This sounds similar to the non-sectarian spiritual teachings of Eckhart Tolle, who counsels against trying to let go of grievances because “trying to forgive” does not work. Tolle says that forgiveness happens naturally when you see that grievances have no purpose other than to strengthen a false sense of self. Indeed, akin to Gibson’s books, Tolle himself recognizes that childhood is often a source of pain in adulthood, saying in A New Earth that “Most psychotherapists have met patients who claimed initially to have had a totally happy childhood, and later the opposite turned out to be the case.”
Final Thoughts on Why Adult Children of Emotionally Immature Parents Is Essential Reading
There are some potential problems in Gibson’s books worth mentioning, such as her brief suggestions of mindfulness and meditation practices as ways to heal emotions. Nothing seems to be said, for example, about the ethical void that might be left by using secular, spiritually stripped, psychologized capitalist forms of “McMindfulness” meditation.
Otherwise, Gibson’s Adult Children of Emotionally Immature Parents books are stunning because they show how EI parents in dysfunctional family systems are replicated in adult EI relationship systems, which psychohistory might say reappears as dysfunctional political-economic, social and legal systems that cause needless suffering. The genuine respect Gibson shows her readers and clients, viewing them as fellow human beings, rather than as medically sick mental-health patients, is reflected in her warm and wise narrator voice which she enriches with sensitive anecdotes from real cases.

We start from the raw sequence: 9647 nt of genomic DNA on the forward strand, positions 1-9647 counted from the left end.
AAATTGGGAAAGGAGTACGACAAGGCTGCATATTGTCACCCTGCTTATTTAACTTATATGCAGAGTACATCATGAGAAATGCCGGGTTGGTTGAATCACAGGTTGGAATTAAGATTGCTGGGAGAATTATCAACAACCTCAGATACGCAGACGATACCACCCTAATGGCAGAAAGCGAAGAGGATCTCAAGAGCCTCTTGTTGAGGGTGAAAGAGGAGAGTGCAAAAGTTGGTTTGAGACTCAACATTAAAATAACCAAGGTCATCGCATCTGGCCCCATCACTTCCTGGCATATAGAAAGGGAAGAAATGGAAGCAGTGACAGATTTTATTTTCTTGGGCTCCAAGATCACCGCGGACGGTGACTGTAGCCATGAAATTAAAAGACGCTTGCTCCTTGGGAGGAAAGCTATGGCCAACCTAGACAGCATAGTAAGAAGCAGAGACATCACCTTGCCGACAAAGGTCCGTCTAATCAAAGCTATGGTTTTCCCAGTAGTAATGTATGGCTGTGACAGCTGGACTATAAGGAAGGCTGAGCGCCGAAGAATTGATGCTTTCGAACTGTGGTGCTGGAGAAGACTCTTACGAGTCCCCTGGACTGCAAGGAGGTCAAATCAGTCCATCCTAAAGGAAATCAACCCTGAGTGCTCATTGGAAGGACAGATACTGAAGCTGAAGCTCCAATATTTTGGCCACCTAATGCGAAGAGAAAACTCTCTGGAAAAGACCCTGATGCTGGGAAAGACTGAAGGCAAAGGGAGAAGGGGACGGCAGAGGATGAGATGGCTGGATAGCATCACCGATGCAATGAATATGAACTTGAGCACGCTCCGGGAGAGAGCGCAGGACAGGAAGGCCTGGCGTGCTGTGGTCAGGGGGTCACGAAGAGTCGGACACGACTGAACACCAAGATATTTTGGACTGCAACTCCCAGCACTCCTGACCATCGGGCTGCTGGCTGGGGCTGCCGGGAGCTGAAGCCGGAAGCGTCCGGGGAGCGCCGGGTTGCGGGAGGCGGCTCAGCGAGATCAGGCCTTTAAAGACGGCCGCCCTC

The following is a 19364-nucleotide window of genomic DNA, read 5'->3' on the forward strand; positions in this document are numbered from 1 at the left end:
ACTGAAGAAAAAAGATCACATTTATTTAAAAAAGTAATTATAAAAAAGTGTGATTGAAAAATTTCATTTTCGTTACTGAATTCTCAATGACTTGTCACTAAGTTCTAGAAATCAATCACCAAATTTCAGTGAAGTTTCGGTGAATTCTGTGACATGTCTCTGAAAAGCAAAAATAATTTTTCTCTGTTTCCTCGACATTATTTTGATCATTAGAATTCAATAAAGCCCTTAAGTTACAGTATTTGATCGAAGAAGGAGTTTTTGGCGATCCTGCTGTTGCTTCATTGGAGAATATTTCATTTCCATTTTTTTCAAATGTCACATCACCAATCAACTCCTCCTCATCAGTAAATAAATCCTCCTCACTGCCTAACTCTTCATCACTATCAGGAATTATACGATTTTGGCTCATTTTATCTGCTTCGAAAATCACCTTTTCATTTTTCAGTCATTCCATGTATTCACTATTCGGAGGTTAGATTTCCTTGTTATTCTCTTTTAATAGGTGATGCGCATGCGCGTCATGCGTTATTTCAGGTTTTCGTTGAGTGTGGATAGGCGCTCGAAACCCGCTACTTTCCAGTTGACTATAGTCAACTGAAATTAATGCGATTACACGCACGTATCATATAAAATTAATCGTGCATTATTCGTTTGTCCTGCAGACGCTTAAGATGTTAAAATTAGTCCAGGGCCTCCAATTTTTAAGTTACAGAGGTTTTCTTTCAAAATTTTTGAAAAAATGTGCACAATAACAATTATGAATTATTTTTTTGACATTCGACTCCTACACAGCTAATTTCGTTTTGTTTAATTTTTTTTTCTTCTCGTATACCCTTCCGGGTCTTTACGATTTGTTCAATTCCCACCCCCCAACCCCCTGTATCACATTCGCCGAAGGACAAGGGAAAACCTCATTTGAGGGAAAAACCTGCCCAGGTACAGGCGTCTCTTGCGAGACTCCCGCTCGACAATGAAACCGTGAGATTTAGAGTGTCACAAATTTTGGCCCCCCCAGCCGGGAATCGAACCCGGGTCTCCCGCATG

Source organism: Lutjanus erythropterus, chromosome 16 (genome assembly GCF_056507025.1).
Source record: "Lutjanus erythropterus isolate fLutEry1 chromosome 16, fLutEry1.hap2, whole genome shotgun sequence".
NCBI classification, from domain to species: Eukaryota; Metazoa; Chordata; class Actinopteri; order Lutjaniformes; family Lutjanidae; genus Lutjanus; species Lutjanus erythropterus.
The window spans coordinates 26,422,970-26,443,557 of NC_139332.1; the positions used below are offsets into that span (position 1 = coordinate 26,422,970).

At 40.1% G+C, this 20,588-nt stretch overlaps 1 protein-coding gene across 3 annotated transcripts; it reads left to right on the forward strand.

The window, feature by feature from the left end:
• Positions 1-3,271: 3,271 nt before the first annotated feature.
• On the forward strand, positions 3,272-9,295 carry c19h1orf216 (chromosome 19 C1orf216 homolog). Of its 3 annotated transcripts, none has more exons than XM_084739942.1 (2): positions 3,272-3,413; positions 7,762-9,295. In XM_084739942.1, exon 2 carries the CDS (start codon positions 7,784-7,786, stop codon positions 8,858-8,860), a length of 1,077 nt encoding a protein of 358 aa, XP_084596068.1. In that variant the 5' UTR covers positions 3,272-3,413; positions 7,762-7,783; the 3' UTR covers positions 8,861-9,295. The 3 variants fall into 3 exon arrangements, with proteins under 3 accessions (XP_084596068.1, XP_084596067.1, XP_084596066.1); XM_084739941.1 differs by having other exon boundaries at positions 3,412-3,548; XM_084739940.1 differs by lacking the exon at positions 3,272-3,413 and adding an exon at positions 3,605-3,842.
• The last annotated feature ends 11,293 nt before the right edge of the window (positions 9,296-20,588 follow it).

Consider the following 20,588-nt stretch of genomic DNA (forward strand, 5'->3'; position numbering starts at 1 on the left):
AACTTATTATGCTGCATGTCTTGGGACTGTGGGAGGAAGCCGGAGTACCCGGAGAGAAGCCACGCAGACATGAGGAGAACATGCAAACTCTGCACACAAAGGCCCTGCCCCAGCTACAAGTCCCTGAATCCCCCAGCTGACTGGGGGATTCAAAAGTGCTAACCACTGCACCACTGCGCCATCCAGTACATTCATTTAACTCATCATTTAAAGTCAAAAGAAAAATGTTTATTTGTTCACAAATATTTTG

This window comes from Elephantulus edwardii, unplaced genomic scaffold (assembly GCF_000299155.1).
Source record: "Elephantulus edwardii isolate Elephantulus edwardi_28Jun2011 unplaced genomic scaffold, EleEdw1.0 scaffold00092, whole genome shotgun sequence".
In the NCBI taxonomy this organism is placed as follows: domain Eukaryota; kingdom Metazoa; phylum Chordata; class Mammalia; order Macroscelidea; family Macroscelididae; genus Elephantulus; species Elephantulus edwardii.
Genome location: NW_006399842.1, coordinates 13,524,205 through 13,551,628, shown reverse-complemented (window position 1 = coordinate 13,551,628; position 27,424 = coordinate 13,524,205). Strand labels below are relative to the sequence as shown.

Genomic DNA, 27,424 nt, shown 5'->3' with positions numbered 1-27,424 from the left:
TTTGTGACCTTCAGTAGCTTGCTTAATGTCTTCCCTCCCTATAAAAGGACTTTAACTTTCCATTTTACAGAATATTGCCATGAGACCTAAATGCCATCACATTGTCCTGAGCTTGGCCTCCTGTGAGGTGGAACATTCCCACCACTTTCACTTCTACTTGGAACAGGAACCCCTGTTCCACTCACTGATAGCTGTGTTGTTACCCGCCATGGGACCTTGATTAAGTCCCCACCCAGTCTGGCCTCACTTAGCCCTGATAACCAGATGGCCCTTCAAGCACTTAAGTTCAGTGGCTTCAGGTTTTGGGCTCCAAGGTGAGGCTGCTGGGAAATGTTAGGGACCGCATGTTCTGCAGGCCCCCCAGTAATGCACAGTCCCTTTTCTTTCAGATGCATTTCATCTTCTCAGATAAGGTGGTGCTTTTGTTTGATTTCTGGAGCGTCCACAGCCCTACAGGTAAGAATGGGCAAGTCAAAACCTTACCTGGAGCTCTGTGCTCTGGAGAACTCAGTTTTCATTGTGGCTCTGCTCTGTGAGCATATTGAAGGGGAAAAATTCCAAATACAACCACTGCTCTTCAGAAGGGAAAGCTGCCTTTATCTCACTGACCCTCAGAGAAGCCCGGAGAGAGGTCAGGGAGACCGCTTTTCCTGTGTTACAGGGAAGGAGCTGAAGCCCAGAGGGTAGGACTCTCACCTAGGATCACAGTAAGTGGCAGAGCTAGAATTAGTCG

I suggest that Gibson’s books have the potential to help readers end transgenerational cycles of family abuse and resolve lifelong emotional distress, so they are no longer vulnerable to accepting or seeking DSM-5 mental disorder diagnoses and the emotion numbing drug prescriptions that can go with them. Gibson does suggest that some readers might need the support of a psychotherapist when reading her books. However, as some warn of a risk that psychotherapy may cause further harm, if some forms of therapy are unsuitable for childhood trauma from EI parenting, readers may need to seek out only those therapists, counsellors or social workers who specialise in childhood trauma from emotionally immature (narcissistic) parents and dysfunctional family systems (and who have perhaps faced and resolved their own EI parent attachment trauma). Otherwise, readers may find support from other well-informed sources (such as the Crappy Childhood Fairy YouTube series and coaching programs).
Gibson’s books are a delight to read (and re-read) and I cannot recommend them highly enough, especially at the present time. The quiet success of Gibson’s Emotionally Immature Parents books (they are Amazon bestsellers) seems to have even turned the phrase “emotionally immature parents” into a meme spread by pop-psychotherapists and life coaches on YouTube. This might be because Gibson assures anyone who feels lost, alone, and distressed that their feelings and emotions are normal, rational responses to childhood experiences (and, I would add, to the frightened and confused world in which we live right now). By showing us how painful emotions can be experienced, understood, witnessed and calmed (without numbing them with psychiatric drugs, addictive relationships or mindless consumerism), Gibson’s books light a path home to the loving and true inner voice of the conscience in our heart—our soul.